Why Catholics are rightfully disbarred from the English crown

The King is the head of the Church of England.  It is not credible that a non-Anglican could fill that role.  If a non-Anglican did ascend to the throne, it would quickly lead to disestablishment.  Erastianism isn’t a good thing, but it does mean a real recognition of Christianity as the official religion of England.  Disestablishment would mean that England would officially become an atheist country like France.

P.S.  Heathen and Muhammadans should also be excluded.

P.P.S. Coleridge’s arguments for the English establishment are really stupid.  He argues that any religion would make an excellent establishment so long as 1) its clergy isn’t celibate and 2) its clergy have no foreign ties.  So a bunch of illiterate Druid cannibals would be just fine with him, presumably.  No, the reason to defend the Church of England isn’t that it’s the best possible arrangement, but that every other likely alternative would be much worse.

11 Responses

  1. The position is different in Scotland, where the Sovereign is not head of the church; indeed, it was the assertion of this claim that, in no small measure, lead to the resistance to, and eventual expulsion of, the House of Stuart.

    Under the Church of Scotland Act 1921 (11 & 12 Geo 5 c 29), “This Church as part of the Universal Church wherein the Lord Jesus Christ has appointed a government in the hands of Church office-bearers, receives from Him, its Divine King and Head, and From Him alone, the right and power subject to no civil authority to legislate, and to adjudicate finally, in all matters of doctrine, worship, government, and discipline in the Church… Recognition by civil authority of the separate and independent government and jurisdiction of this Church in matters spiritual, in whatever manner such recognition be expressed, does not in any way affect the character of this government and jurisdiction as derived from the Divine Head of the Church alone or give to the civil authority any right of interference with the proceedings or judgments of the Church within the sphere of its spiritual government and jurisdiction.”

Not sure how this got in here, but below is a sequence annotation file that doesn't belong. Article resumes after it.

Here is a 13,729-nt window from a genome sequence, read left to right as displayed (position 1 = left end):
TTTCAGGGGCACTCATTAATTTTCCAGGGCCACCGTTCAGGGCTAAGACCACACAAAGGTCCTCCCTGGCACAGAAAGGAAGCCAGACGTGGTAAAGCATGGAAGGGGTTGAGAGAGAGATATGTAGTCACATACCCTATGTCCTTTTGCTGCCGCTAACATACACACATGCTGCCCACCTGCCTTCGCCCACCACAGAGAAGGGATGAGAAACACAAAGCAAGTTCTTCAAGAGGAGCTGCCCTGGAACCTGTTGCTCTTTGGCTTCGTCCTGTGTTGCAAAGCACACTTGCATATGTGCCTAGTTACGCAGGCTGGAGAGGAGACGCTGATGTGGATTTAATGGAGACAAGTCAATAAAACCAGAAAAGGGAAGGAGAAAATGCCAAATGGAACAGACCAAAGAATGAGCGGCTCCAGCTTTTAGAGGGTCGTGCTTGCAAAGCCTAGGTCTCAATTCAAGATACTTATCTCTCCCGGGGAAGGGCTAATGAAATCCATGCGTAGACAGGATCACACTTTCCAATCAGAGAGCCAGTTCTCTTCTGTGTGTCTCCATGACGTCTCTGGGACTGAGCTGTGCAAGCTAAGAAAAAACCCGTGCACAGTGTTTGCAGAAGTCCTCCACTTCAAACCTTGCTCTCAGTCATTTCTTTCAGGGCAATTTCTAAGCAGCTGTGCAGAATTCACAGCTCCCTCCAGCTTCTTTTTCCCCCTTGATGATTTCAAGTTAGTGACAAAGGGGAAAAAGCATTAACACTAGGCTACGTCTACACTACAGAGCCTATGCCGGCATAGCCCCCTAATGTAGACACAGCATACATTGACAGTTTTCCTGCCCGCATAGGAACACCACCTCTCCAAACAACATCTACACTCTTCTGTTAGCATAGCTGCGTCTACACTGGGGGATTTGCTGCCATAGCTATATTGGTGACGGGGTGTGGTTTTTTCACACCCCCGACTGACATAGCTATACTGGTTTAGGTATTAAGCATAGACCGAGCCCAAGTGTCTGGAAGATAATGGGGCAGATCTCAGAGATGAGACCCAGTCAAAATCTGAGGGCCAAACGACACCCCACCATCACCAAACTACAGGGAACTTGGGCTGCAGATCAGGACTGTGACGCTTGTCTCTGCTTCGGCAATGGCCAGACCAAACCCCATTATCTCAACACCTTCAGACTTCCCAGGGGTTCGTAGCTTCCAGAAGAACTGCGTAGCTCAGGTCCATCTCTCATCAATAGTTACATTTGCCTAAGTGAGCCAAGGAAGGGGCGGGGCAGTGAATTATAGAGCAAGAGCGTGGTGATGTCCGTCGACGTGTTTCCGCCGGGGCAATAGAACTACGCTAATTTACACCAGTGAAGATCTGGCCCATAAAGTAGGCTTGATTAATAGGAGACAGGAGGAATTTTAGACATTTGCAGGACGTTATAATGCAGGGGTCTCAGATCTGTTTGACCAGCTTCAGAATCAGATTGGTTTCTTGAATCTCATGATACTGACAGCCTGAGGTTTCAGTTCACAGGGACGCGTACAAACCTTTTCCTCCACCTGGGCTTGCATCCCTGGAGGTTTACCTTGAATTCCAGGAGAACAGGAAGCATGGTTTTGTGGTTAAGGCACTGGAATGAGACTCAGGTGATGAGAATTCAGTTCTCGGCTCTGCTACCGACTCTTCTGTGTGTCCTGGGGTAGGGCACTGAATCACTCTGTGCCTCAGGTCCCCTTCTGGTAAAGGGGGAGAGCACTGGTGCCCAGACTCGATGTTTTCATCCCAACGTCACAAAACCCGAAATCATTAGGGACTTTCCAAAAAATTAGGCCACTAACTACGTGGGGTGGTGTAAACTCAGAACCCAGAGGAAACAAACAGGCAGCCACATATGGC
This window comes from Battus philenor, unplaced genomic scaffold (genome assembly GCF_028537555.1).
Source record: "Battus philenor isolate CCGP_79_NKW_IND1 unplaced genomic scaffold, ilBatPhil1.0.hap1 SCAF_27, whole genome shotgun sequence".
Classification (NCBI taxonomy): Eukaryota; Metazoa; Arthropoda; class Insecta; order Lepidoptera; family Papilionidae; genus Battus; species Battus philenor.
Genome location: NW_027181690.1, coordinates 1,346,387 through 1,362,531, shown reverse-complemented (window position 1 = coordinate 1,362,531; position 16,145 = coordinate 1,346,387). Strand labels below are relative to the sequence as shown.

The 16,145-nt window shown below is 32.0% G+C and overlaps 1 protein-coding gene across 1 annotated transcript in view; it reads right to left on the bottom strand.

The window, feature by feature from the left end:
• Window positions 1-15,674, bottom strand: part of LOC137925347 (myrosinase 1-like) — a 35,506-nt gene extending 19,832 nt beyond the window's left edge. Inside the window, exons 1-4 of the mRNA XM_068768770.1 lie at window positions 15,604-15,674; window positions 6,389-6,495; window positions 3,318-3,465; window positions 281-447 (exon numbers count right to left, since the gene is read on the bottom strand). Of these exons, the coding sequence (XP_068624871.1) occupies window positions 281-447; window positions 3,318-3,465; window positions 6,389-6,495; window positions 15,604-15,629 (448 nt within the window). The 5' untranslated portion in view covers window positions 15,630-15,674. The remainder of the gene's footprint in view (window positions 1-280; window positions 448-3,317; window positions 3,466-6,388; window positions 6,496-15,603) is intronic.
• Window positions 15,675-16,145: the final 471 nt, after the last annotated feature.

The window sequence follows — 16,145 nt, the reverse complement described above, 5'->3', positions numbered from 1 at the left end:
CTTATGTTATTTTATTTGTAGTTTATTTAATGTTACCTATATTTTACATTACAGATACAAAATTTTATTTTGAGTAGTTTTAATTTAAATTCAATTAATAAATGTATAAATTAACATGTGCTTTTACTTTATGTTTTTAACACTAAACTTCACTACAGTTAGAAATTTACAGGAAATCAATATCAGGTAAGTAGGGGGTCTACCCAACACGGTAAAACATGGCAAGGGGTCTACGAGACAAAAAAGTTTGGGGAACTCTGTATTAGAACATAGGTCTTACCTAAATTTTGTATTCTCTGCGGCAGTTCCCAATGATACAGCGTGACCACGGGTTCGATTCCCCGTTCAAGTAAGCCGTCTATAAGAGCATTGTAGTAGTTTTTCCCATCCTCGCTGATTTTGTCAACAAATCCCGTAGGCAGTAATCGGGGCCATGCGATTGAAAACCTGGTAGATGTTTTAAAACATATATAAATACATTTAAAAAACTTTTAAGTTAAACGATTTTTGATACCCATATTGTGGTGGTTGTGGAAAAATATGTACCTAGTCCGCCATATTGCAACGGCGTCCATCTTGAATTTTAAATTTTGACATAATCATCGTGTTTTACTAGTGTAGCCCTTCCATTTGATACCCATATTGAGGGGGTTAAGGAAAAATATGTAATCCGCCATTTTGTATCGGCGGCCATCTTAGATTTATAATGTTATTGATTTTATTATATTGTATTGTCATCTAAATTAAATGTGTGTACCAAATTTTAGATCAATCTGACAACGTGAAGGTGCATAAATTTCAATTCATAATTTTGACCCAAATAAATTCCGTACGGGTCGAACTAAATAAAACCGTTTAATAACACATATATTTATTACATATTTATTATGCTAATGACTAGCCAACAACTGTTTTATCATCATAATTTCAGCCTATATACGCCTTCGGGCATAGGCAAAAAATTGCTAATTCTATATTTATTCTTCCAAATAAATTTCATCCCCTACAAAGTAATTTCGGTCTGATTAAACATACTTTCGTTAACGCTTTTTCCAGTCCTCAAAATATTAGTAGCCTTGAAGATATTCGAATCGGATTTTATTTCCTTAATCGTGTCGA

It is nonetheless, very much an established church. The Ministers Act 1693 (c 38) provides “Their Majesties with Advice and Consent foresaid Doe Hereby Statute and Ordaine that the Lords of their Majesties Privy Councill and all other Magistrates Judges and Officers of Justice give all due assistance for makeing the Sentences and Censures of the Church and Judicatures thereof to be obeyed or otherways effectuall as accords”